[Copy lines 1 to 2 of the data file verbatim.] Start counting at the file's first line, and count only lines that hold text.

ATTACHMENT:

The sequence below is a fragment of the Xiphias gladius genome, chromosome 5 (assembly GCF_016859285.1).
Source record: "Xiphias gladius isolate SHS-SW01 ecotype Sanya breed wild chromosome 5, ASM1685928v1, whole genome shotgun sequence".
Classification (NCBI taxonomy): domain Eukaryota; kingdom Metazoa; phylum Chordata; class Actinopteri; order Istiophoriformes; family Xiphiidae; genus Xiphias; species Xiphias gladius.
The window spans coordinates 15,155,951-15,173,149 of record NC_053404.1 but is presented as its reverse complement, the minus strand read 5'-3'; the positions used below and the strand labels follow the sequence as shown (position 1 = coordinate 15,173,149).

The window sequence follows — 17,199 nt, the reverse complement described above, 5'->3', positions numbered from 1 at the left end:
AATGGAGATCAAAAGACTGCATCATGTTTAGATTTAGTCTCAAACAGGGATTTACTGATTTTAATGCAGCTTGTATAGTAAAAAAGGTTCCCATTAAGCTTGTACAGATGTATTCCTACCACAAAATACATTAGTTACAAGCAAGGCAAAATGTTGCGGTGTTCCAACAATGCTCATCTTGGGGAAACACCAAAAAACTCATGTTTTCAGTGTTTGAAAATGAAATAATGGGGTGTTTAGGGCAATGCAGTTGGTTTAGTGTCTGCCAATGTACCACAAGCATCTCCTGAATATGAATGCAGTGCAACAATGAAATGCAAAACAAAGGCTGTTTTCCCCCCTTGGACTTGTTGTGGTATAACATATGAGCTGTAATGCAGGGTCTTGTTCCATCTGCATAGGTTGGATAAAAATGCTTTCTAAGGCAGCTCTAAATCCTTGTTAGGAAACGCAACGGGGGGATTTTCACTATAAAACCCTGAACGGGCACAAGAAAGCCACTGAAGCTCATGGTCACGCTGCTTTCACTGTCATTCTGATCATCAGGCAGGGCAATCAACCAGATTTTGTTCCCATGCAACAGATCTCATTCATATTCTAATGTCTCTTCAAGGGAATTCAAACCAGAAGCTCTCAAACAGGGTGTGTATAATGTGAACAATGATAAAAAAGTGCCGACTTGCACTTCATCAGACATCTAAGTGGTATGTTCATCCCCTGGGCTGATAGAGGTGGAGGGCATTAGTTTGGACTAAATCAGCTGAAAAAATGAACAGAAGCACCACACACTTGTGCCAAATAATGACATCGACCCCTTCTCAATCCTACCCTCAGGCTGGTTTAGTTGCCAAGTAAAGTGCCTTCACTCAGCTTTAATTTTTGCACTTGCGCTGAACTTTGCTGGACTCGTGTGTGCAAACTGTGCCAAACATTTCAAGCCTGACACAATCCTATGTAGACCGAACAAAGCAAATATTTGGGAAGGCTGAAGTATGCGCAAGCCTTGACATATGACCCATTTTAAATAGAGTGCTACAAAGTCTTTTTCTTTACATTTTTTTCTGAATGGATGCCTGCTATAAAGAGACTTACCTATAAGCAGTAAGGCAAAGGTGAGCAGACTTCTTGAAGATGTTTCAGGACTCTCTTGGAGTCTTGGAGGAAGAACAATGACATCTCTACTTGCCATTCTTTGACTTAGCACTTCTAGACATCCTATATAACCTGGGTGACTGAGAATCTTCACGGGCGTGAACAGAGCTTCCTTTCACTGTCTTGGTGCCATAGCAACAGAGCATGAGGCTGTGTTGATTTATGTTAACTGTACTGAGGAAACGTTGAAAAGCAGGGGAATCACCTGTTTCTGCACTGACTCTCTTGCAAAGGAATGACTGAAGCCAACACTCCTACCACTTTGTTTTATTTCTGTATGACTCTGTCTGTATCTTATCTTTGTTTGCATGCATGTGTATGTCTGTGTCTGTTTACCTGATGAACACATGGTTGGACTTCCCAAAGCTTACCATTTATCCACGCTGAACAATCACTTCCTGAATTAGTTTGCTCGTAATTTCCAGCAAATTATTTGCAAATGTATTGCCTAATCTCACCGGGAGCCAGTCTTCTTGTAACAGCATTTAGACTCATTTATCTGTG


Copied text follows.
The sequence below is a fragment of the Xiphias gladius genome, chromosome 5 (assembly GCF_016859285.1).
Source record: "Xiphias gladius isolate SHS-SW01 ecotype Sanya breed wild chromosome 5, ASM1685928v1, whole genome shotgun sequence".